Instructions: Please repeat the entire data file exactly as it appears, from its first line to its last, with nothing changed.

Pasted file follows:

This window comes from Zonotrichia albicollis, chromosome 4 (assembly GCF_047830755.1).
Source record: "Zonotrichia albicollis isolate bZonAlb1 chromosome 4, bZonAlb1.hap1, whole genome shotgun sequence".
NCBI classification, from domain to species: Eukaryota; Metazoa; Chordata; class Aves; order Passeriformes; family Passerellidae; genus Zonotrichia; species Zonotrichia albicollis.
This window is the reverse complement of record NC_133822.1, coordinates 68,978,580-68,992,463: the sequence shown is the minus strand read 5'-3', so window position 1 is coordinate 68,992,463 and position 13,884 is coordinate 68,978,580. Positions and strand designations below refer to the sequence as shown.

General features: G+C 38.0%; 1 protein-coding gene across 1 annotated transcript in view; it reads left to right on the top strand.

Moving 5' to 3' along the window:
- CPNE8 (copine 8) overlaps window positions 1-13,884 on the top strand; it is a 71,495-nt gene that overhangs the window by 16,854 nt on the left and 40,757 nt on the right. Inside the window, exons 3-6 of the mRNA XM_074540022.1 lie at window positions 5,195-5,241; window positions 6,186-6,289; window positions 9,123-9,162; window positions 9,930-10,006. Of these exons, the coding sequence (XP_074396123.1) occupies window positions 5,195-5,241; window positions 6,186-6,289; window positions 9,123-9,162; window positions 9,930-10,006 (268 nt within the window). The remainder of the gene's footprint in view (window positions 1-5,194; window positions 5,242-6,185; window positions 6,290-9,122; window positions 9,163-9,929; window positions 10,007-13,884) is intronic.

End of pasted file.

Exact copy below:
This window comes from Zonotrichia albicollis, chromosome 4 (assembly GCF_047830755.1).
Source record: "Zonotrichia albicollis isolate bZonAlb1 chromosome 4, bZonAlb1.hap1, whole genome shotgun sequence".
NCBI classification, from domain to species: Eukaryota; Metazoa; Chordata; class Aves; order Passeriformes; family Passerellidae; genus Zonotrichia; species Zonotrichia albicollis.
This window is the reverse complement of record NC_133822.1, coordinates 68,978,580-68,992,463: the sequence shown is the minus strand read 5'-3', so window position 1 is coordinate 68,992,463 and position 13,884 is coordinate 68,978,580. Positions and strand designations below refer to the sequence as shown.

General features: G+C 38.0%; 1 protein-coding gene across 1 annotated transcript in view; it reads left to right on the top strand.

Moving 5' to 3' along the window:
- CPNE8 (copine 8) overlaps window positions 1-13,884 on the top strand; it is a 71,495-nt gene that overhangs the window by 16,854 nt on the left and 40,757 nt on the right. Inside the window, exons 3-6 of the mRNA XM_074540022.1 lie at window positions 5,195-5,241; window positions 6,186-6,289; window positions 9,123-9,162; window positions 9,930-10,006. Of these exons, the coding sequence (XP_074396123.1) occupies window positions 5,195-5,241; window positions 6,186-6,289; window positions 9,123-9,162; window positions 9,930-10,006 (268 nt within the window). The remainder of the gene's footprint in view (window positions 1-5,194; window positions 5,242-6,185; window positions 6,290-9,122; window positions 9,163-9,929; window positions 10,007-13,884) is intronic.